Sharon Koehler

Artistic Stone Design

Google uses a five star rating scale to rank businesses based on performance. Consumers are given the opportunity to leave a business review, which includes choosing a grade from one star (poor performance) to five stars (excellent service). Google then uses an algorithm to average the reviews together to determine an overall star rating.These days, most of your customers will check you ouacngs and they read or at least glance at your online reviews. 

Their research will likely not just be on Google. (Although admittedly, Google is the top dog in this area.) They will use Houzz, Angie’s List, Yelp or any of the other numerous sites out there that collect reviews. 

It’s been drilled into us for a while now to get those GOOD REVIEWS and star ratings. Those two things are the first impression most people have of your company or service. I personally don’t usually contact a company for something if they have less than a Four-Star rating. Why chance it?

But what happens when something goes wrong? There you are, all happy with a 4.7 Star rating on Google, just a couple of reviews away from a 4.8 and a ton of good reviews to back it up. You have a 4.8 Star rating on Houzz, an A+ rating with the BBB and a Five-Star rating on Yelp. You are sitting pretty. Then it happens. You get notified that you have received a new Google review. Thinking that you are now that much closer to a 4.8 you open it and find the worst review your company has ever received and you don’t even recognize the reviewer’s name! Confused, you go back through your records until you see the name and realize that you did the job over a year ago for a well-known custom remodeling company. The job was signed off on by the remodeler as good and complete and the job was paid for in a timely manner. You also have notes that indicate you went back to the job several times after completion for “Homeowner Issues”, not remodeler issues. The issues were minor and no one has said anything for over a year. 

You calm down because you realize that one bad review isn’t going to hurt you all that badly. Since most experts advise that companies should respond to bad reviews, you do. You draft a nice, polite response addressing the complaints in the review and post it. Thinking your work here is done, you move on to other things. The next day you have a new notification of a review. You look and discover it’s another bad review by the same person, and that’s not the end of it. Over the following four days, this person leaves 13 bad Google reviews about you. Your star rating is slipping rapidly and your first page reviews are all bad. You are hoping that people realize that all the bad reviews are from the same person but who knows? To make matters worse, the reviewer has branched out from Google and left you a bad review on Houzz.

What can you do? You can fight back. There are things you can do to restore your good name. Google has steps you can take to remove reviews that are against Google policies. They will not remove a review just because it’s bad or you don’t like it. It has to violate Google policies. 

With some exceptions, Google generally allows one review per situation or job. This means the offending reviewer can leave only one review per job, not 13! If you have received a suspect review, you can flag it. Just go to Google Maps and find your business. Search your reviews until you find the suspect one or two or 12. Click on the three dots in the corner and select Flag as Inappropriate.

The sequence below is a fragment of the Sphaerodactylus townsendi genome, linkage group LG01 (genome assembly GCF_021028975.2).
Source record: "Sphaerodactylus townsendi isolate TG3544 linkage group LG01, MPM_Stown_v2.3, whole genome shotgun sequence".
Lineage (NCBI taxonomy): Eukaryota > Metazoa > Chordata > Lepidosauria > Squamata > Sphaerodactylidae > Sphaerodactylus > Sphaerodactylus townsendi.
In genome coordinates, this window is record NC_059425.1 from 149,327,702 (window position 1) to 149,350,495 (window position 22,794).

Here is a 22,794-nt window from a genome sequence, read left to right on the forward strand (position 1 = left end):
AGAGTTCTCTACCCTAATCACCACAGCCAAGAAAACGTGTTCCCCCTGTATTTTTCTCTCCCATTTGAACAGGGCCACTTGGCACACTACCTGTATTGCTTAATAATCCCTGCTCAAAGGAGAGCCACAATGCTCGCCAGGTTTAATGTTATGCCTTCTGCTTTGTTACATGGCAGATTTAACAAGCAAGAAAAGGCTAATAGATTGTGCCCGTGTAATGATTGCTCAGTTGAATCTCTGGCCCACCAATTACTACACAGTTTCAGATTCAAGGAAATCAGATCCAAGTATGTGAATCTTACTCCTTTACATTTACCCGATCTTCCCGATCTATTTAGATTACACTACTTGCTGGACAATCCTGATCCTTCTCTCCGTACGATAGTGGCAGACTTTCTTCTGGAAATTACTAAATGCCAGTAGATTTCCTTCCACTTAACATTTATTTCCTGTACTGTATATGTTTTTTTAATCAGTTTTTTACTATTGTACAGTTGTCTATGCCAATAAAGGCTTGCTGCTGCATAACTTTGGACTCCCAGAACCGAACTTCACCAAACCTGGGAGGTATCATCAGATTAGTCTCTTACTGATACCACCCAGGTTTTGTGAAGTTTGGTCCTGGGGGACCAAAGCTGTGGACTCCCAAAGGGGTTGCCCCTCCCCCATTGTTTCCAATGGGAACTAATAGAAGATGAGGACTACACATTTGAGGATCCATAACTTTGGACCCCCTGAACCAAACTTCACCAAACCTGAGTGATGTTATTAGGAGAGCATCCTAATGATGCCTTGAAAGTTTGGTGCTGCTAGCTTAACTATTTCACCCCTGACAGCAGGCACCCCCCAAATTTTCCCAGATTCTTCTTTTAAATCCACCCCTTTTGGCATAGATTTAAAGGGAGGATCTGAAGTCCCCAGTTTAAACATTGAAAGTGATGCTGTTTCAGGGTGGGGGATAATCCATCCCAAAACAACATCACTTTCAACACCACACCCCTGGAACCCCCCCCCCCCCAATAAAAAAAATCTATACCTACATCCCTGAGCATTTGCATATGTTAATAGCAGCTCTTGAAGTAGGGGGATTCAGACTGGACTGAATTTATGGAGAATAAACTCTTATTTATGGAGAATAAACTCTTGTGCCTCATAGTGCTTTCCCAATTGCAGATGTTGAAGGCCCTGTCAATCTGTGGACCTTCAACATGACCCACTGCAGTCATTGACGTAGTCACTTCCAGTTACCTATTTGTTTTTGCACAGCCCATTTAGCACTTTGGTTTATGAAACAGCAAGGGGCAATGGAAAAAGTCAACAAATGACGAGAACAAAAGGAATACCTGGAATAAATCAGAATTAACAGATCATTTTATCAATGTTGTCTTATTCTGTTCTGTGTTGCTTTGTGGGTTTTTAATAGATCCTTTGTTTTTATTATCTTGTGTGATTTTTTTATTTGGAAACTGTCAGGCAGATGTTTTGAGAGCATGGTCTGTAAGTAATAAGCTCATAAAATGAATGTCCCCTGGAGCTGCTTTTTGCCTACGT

The only problem with this plan is that you don’t get to say why it is inappropriate. You just have to hope Google can see why. The other thing is that it won’t happen overnight. It could take a while. (Think about how big Google is; how many people worldwide are posting reviews and how many reviews Google has to investigate.)

If you want to check on the status of a flagged review you can ask Google. At the bottom of your Google My Business page click on Support. Then under Contact Us click on Need More Help. After that, click on Customer Reviews. (I know that’s a lot of layers, but keep on clicking.) Then select Manage Customer Reviews. This is where you want to be to request a callback from Google, ask for an e-mail response or ask for a chat. 

If the review is truly false and contains things that are absolutely 100 percent slander, malicious, or violates laws (such as copyright issues) you can request a Google form for legal removal of a review – BUT the standards for this are high, and you might need your lawyer to help you. Decide if the cost is worth it. 

The other thing you might be thinking about is a Cease and Desist letter from your attorney. Think carefully. You are not only paying lawyer fees but you also have to be prepared to truly follow through with legal action if the reviewer calls your bluff and keeps posting. That’s court time and legal fees to do something Google will more than likely do for free, if you give them the chance. 

If it’s one bad review, just make an effort to get several good reviews to push it down. Most people don’t read reviews past the first page and over 96 percent don’t go past the second page. Just let good reviews bury it. 

If it’s an extreme case like the 13 reviews in four days, only you can decide how you want to proceed, but Google did remove 12 of the 13 reviews, leaving just the one the reviewer is entitled to. This is a GOOD RESULT for just time and effort on your part. I suspect that one bad review will be buried in no time.


Please send your thoughts on this article to Sharon Koehler at
Sharon@asdrva.rocks.